Yooka Laylee

(image credit: Playtonic Games)

“Yooka-Laylee” is what every mascot platformer in the nineties wanted to be. It isn’t perfect, but it’s colorful, creative and has the addictive quality that “collectathons” live and die on. While the controls are sometimes wonky and some parts of the game feel unpolished, it does the job it was made to do.

Made by the same team that did “Banjo Kazooie,” “Banjo-Tooie” and “Conker’s Bad Fur Day,” “Yooka-Laylee” is worthy of the title “spiritual successor.” It’s the same gameplay and style that those older games were known for, the point being: grab everything in sight. In this aspect, the game thrives on delivering on the feeling of progression, collecting and exploring so you can get the next item that’s just out of reach.

Even with the game’s wonderful aesthetic and gameplay, it does fall short in a few noticeable areas. The controls can go from smooth and precise to frustratingly floaty and unresponsive at a moment’s notice. This leads to the platforming puzzles ranging from well-thought-out challenges to annoying and trying.

Another noticeable issue is that the game feels too ambitious. “Yooka-Laylee” was funded on Kickstarter, which is fine for smaller titles, but this one ends up feeling like they tried to do too much. The developers tired to do everything that their previous games did but bigger and better, which isn’t necessarily a good thing.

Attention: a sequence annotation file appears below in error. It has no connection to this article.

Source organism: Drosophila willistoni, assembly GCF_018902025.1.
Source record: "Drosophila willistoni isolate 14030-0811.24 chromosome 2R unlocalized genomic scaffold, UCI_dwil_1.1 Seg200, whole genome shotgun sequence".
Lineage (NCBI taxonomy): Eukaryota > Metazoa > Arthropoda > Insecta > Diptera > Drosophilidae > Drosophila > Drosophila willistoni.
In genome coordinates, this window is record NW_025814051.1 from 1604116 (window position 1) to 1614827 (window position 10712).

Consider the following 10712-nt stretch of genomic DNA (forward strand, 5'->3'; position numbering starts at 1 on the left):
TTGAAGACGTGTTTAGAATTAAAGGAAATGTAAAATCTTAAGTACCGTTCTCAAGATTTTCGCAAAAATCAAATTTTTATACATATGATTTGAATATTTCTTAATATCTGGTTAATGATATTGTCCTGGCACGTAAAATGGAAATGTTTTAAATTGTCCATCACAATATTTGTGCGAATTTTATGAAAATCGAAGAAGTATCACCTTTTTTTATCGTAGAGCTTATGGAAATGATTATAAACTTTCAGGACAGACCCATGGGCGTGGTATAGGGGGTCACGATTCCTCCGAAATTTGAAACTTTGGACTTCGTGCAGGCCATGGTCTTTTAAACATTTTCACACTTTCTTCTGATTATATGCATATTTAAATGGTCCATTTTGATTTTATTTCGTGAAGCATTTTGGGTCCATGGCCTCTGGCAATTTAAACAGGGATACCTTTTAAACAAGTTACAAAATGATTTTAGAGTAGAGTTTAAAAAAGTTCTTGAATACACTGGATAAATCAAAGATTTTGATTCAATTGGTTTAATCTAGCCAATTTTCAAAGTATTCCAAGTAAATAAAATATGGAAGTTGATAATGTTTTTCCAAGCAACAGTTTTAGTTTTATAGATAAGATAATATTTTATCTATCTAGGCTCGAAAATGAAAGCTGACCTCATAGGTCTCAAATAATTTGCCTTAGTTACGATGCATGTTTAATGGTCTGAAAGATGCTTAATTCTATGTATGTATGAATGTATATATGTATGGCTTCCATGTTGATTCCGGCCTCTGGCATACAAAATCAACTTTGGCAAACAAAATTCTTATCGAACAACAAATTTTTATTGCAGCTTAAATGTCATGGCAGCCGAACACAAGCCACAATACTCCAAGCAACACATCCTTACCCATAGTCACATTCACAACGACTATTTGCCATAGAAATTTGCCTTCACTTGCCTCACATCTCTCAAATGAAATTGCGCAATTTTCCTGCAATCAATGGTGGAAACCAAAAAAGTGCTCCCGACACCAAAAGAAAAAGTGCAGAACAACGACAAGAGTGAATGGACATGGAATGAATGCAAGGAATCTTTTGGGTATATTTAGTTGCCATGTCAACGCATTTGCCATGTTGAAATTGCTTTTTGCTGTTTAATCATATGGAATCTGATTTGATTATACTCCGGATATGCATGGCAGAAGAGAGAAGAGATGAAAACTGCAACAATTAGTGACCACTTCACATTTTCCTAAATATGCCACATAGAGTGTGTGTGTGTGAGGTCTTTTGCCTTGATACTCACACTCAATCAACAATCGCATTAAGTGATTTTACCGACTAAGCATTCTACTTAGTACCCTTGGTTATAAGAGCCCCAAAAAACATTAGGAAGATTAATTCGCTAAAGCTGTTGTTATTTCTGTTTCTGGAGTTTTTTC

The core gameplay, music and characters are all very well-done, but then they add more. Transformations, retro-style mini games, large levels that can be made even larger and trivia sections all give the feeling that this team tried to bite off more than they could chew. And while none of these aspects are “bad” per se, they feel unnecessary and sometimes not thought-out completely, as if they are ideas in the beta phase instead of the final product.

All in all, “Yooka-Laylee” is a good game. The main collecting gameplay is very well-done, the characters are creative and funny and the music helps put the player in the perfect mood. While the previously listed elements are flawed, they aren’t broken. If you’re looking for a fun platformer to scratch that collectathon itch, then this game is perfect. Just know that there will be some bumps along the way.

7.5/10

Addison Thyng
Addison is a senior with a major in communications and a minor in environmental science. This is his fourth year writing for the Arts & Entertainment section of Penmen Press. He has dipped his toes into a little bit of everything from Radio SNHU and working in the library, to even a semester abroad in Limerick, Ireland.